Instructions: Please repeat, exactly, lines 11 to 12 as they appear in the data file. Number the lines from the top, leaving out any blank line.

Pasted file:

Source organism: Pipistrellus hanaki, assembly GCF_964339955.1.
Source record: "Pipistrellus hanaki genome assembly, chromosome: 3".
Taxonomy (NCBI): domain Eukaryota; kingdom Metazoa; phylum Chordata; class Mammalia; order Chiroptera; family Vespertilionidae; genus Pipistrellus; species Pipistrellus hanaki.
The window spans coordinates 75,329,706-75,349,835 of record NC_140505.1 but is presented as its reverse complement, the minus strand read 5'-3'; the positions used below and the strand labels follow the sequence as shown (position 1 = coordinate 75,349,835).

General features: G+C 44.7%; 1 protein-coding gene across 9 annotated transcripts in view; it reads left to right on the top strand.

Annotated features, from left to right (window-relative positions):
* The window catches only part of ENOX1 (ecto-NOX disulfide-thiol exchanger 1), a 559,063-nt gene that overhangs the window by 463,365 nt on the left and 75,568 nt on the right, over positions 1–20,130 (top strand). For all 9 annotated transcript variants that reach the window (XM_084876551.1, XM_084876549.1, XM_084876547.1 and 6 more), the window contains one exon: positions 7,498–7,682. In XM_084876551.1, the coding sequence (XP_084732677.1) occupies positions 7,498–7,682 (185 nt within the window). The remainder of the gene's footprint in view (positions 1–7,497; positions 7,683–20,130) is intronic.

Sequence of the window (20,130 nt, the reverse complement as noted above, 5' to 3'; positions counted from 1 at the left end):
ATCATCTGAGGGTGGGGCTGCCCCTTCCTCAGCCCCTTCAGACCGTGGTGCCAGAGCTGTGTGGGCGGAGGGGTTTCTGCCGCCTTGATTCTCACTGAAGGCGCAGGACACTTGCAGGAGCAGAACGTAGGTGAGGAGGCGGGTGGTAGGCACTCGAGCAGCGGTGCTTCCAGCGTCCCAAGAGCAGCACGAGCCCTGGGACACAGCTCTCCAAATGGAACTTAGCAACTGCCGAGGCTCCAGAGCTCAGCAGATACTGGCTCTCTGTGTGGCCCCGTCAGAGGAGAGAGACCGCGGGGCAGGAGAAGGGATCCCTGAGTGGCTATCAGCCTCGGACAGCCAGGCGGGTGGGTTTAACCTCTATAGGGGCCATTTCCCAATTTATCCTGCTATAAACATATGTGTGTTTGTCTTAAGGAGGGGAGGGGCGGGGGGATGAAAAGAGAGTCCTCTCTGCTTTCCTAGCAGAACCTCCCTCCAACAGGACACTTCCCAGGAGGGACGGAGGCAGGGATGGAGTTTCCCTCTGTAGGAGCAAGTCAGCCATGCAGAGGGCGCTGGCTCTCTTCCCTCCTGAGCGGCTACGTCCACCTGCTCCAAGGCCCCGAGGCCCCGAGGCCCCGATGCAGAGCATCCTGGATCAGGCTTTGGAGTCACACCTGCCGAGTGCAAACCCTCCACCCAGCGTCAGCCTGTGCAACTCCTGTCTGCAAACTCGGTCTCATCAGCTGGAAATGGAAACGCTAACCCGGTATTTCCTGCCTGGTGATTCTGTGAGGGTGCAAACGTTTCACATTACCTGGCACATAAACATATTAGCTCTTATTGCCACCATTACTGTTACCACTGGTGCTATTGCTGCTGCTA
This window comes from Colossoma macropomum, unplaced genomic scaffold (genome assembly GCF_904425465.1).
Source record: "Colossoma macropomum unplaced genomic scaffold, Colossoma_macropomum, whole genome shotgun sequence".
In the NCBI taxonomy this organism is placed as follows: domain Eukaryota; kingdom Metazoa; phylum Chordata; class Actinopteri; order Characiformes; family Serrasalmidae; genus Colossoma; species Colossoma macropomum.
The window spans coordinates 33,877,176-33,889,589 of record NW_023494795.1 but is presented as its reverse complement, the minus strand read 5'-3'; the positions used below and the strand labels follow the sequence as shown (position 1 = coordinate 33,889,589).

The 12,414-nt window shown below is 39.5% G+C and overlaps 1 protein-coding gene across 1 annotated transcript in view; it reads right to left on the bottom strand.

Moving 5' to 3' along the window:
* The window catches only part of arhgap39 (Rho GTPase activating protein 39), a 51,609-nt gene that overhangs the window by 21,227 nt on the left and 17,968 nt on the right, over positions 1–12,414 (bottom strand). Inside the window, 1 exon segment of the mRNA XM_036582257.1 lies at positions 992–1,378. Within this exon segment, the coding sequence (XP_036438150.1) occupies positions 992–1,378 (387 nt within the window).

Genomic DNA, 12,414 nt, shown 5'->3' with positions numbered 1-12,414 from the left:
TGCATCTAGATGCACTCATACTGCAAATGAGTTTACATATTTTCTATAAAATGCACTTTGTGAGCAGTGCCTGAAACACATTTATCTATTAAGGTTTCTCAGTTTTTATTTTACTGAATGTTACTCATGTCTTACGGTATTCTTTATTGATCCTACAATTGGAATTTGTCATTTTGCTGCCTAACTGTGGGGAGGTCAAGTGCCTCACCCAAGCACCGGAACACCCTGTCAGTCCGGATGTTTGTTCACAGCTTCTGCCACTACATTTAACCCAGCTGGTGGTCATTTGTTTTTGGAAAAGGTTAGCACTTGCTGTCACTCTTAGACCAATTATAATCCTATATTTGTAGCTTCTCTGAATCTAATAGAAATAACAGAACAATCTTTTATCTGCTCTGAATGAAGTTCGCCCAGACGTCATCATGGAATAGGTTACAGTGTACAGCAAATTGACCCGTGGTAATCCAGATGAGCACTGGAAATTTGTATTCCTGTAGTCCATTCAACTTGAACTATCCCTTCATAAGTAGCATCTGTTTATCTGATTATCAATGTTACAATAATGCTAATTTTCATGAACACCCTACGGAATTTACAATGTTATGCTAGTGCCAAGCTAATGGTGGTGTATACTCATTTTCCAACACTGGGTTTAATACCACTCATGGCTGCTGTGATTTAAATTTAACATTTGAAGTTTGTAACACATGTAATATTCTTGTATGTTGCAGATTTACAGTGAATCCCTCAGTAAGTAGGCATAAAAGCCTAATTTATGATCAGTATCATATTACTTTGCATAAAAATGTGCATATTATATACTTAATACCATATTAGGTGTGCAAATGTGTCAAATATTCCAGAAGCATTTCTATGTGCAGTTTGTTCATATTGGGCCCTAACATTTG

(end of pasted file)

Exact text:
Source record: "Colossoma macropomum unplaced genomic scaffold, Colossoma_macropomum, whole genome shotgun sequence".
In the NCBI taxonomy this organism is placed as follows: domain Eukaryota; kingdom Metazoa; phylum Chordata; class Actinopteri; order Characiformes; family Serrasalmidae; genus Colossoma; species Colossoma macropomum.